Execute Current Statement
Execute as a Script
Recall a Previous Statement
Recall a Personal Statement
Insert a Row
Delete Current Row
Post Data Changes
Revert Data Changes
Load a File into the Editor
Save Editor to File
Save Edits to File
Create a Code Statement
Strip All Non-SQL Syntax
Run Explain Plan for Current Statement
Tune the Current Statement using SQLab Xpert tuner
Change Session for this Window
The third and final toolbar contains shortcuts for the standard Windows actions like cut and paste, clear, and so on. This toolbar also enables you to get information on specific objects as well. The third toolbar contains the following icons:
Redo Last Undo
Convert to Uppercase
Convert to Lowercase
Convert to Init Cap
Show Table Select Window
Show Column Select Window
Show SQL Template Window
The first shortcut is F2. This toggles the bottom output window, or a better description might be: toggles the SQL Editor window to full screen. Shift+F2 toggles the grid output (on the bottom) to full screen. Figure 3.3 shows the SQL Editor with the output toggled off, or the full-screen grid. This is helpful when working on longer SQL statements or SQL scripts. You can easily toggle on the output tabs when you want to see the output.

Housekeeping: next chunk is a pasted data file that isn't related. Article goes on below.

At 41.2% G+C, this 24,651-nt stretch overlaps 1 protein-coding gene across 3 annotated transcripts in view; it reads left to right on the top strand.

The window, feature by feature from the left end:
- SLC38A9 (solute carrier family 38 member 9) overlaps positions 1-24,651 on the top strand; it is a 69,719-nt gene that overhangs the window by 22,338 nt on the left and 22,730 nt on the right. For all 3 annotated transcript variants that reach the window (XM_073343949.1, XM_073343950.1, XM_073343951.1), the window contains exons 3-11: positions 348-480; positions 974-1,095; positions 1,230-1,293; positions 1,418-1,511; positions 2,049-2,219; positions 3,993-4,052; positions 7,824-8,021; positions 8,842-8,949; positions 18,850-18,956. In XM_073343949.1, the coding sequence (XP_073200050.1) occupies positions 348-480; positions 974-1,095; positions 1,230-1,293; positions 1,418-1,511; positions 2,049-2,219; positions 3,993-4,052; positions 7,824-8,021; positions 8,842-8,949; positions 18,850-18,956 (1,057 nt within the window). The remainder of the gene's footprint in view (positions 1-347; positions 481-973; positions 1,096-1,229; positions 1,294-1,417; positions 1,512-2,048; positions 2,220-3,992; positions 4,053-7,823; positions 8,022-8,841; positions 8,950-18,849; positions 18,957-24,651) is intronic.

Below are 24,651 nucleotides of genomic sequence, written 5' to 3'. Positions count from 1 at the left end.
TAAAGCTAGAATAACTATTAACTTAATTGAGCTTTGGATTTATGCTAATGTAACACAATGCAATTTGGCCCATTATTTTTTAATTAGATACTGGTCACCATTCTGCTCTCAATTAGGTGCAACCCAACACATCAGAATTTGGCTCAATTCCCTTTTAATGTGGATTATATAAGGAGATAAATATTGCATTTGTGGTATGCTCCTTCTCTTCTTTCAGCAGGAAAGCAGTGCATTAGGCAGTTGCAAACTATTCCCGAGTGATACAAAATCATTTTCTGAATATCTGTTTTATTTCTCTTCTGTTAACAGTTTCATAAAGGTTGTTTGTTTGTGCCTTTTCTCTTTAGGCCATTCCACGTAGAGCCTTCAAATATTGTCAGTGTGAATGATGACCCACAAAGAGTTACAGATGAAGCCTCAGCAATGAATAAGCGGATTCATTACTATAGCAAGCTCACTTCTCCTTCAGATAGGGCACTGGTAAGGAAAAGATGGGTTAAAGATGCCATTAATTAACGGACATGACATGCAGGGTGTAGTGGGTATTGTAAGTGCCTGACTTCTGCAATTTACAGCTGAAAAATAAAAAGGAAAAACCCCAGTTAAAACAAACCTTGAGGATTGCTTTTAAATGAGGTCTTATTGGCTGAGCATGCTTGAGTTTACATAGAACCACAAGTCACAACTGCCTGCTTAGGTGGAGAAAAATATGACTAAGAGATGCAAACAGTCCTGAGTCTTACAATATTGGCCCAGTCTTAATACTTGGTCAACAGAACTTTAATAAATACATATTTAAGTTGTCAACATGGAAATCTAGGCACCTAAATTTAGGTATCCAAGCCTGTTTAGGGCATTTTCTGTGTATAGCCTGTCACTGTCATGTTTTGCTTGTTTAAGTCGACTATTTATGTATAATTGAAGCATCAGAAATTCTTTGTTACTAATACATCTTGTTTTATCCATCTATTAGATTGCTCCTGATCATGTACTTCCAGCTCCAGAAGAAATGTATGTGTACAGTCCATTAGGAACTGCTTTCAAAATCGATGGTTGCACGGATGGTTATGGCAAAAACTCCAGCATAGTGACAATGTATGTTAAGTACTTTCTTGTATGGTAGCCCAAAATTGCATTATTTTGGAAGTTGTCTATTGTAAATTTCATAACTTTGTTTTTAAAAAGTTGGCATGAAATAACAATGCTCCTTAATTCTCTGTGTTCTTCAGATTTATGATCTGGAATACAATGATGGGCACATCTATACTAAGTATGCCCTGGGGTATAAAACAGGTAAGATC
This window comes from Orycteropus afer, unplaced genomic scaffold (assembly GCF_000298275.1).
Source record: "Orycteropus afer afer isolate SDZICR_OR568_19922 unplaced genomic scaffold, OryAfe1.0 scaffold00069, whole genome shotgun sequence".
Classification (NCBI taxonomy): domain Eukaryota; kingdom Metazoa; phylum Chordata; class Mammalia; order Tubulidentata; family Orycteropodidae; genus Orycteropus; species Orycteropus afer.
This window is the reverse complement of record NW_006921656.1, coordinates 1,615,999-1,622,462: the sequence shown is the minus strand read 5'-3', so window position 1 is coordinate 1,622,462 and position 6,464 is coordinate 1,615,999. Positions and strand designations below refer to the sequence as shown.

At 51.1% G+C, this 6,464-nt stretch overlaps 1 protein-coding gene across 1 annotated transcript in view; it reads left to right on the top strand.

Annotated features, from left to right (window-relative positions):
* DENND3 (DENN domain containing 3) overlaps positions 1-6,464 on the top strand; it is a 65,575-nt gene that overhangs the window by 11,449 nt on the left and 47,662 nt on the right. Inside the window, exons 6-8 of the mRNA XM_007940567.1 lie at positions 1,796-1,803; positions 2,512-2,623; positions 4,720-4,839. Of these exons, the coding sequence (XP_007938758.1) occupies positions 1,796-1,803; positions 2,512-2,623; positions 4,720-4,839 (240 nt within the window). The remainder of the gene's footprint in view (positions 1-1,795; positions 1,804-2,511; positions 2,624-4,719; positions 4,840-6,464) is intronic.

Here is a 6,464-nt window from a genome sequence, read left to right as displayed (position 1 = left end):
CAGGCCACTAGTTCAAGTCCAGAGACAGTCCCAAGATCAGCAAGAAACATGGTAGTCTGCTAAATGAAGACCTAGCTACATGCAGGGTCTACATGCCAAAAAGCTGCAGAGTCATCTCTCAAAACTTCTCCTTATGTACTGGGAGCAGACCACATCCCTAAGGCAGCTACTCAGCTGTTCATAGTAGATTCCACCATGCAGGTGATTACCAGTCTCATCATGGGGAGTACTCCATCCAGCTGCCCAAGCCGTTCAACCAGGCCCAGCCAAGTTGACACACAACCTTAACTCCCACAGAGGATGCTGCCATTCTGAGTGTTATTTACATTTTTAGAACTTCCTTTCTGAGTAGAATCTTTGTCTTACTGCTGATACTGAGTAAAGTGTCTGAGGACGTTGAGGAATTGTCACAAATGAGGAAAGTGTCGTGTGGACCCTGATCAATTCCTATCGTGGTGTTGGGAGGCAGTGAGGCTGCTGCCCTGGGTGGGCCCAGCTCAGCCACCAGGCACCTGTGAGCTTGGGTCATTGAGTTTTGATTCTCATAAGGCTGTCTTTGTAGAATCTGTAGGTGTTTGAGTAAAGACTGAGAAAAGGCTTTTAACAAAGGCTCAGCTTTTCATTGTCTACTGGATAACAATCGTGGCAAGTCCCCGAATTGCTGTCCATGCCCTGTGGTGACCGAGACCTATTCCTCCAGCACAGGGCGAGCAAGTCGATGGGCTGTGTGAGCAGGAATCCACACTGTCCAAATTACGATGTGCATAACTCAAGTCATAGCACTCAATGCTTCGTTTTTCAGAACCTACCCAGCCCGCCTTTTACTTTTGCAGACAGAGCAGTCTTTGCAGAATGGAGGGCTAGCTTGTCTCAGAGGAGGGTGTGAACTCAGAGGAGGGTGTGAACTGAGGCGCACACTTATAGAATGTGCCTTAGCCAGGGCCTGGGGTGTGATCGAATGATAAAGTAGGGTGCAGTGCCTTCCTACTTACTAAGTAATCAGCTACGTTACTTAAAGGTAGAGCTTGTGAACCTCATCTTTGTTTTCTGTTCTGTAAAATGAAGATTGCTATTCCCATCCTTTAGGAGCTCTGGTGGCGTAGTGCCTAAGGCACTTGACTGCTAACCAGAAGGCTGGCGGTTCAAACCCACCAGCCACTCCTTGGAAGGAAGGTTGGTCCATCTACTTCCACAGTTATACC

F2 toggles on/off the full-screen editor.
Shift+F2 toggles on/off the full-screen data grid.
Figure 3.3TOAD SQL Editor window, full-screen grid.
The lower section, or data grid, contains the result-set data from the query, the explain plan used to retrieve the data, code statistics, Auto Trace output, DBMS output, and Script output. Each of these will be covered in this chapter.
Notice that the SQL syntax appears (along with any other Oracle reserved words) in blue where the supplied columns, table names, and other variable syntax appear in black. Comments appear in green, and so on. These color patterns are controlled by the Editor Options. You can access these options by clicking Edit, Editor Options from the menu bar or by right-clicking and selecting Editing Options. Notice that TOAD lists the keyboard shortcuts whenever possible.
Figure 3.4 illustrates the Highlighting options in the SQL window. You can see that you have complete control over the editor environment (such as autoreplacement of words, general layout and text wrapping in the edit window, key assignments, and code templates).
Figure 3.4TOAD SQL Editor Options.